This single change of having each HEI select its own Head through an approved and open process can bring about a great deal of autonomy in our HEIs. Thankfully, the authorities seem to appreciate this and there are signs that this is beginning to happen – one hears that in the IIM Bill, this autonomy has been granted. Hopefully, as a next step, this change will be made for institutions like IITs, and reputed Central Universities.

The second main area in need for autonomy is financial. As long as there is financial dependence of HEIs on the government, autonomy will always be compromised. Yet, public HEIs need support from the government, to provide affordable education to citizens. So, how can one achieve autonomy while still seeking public funds. A simple method, which now many countries use, is to have the funding be based on some parameters by applying some formula. E.g. funding may depend on the total number of students, faculty, R&D projects, consultancy, etc, and the support level is decided through a defined formula. Given that different HEIs have evolved in different manner and may have different needs, the formula need not be same for all types of HEIs. For example, a business school may be given little or no support for education, while an Engineering Institution may be provided limited support per student for education, and a humanities oriented institution may be provided a higher level of support per student.

A formula based funding makes the HEI “independent” of its equations with the Government of the day. The formula provides predictability of funding, and the HEI can count on it and focus its energies on its academics and more efficient use of this public funding. This enhances the autonomy of HEI autonomous, while still retaining the public character.

While these can improve the autonomy of HEIs substantially, there is a need to also ensure that HEIs, particularly those who are taking public funds, are discharging their responsibilities to the society properly.

How does one ensure accountability? This is important as without this, autonomy can lead to inward looking HEIs which are not responsive to societal needs. The responsibility of an HEI is mostly around expanding its educational opportunities, and to align its research towards national goals or needs. (Responsibility in terms of access is already built-in through reservation laws.) Both of these can be easily achieved through financial models. E.g. if funding is tied to the number of students studying (as is the case in Australia), then there is an incentive for the HEI to increase its student strength. Similarly, research direction is often influenced by providing research projects and grants in specific areas/types of work – an approach taken by most countries, including India.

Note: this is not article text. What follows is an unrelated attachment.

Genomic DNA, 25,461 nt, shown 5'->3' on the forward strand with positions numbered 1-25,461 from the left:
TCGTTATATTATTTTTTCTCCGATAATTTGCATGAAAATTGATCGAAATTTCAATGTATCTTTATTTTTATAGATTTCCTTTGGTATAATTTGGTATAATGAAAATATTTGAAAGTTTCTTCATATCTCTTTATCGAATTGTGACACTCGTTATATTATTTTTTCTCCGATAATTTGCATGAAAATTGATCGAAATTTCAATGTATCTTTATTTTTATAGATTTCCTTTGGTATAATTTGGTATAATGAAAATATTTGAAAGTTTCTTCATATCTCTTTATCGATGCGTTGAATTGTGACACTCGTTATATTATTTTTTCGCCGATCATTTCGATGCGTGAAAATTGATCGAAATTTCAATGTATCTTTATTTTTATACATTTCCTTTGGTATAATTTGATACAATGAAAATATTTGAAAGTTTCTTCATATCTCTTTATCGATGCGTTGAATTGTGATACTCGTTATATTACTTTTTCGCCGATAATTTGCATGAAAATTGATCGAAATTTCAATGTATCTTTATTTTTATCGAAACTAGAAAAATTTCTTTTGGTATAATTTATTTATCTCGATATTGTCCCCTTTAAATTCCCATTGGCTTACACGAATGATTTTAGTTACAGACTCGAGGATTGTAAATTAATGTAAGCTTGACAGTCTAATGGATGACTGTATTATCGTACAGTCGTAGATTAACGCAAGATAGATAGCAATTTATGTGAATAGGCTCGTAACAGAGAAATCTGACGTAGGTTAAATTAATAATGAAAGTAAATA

With organizational autonomy, there is also a need for internal systems of the HEI to have proper checks and balances. For this, it is imperative that the system being followed is where the approving authority is different than the recommending authority. This is most important in faculty appointments –  if these appointments are not done properly and with rigorous processes, it can lead to substandard faculty, which takes an HEI down a path from which it takes decades to recover, as faculty stay in the system for even three decades. For this, the system followed in institutions like IITs is very sound – the recommendation for faculty selection is made by a selection committee which is chaired by the Director. But the recommendations are accepted by the Chairman of the Board on behalf of the Board of Governors. However, an alternate method, which is seriously flawed, is also followed in many universities in India, in which the Vice Chancellor chairs the selection committee, as well as the Board of the University, thereby making the recommending and approving authority as the same. This must be corrected to ensure that the autonomy does not get misused.

There are many factors that impact autonomy, many of them not covered in this note. This note focused on two most important issues for autonomy: (1) the selection of the Chief Executive should be done by the HEI itself through transparent and well defined process that takes inputs from the stakeholders of HEI, and  (ii) funding of each HEI should be formula-based dependent on some important parameters like R&D output, number of students, etc. so the HEI is clear about what level of support to expect. If these two can be done, we can possibly see an unleashing of trapped energy in some of the HEIs which can take them to path of excellence and global ranking/standing.

 

Widen the Entrance Criteria in Higher Education Institutions

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It is well established that good quality higher education is the best way to open doors to a variety of opportunities – that is why world over students vie to get into the best universities and colleges. Due to this, while school education is meant to lay the foundation for a broad development of the individual, the single most important goal of school education becomes getting admission in a high quality higher education institutions (HEI).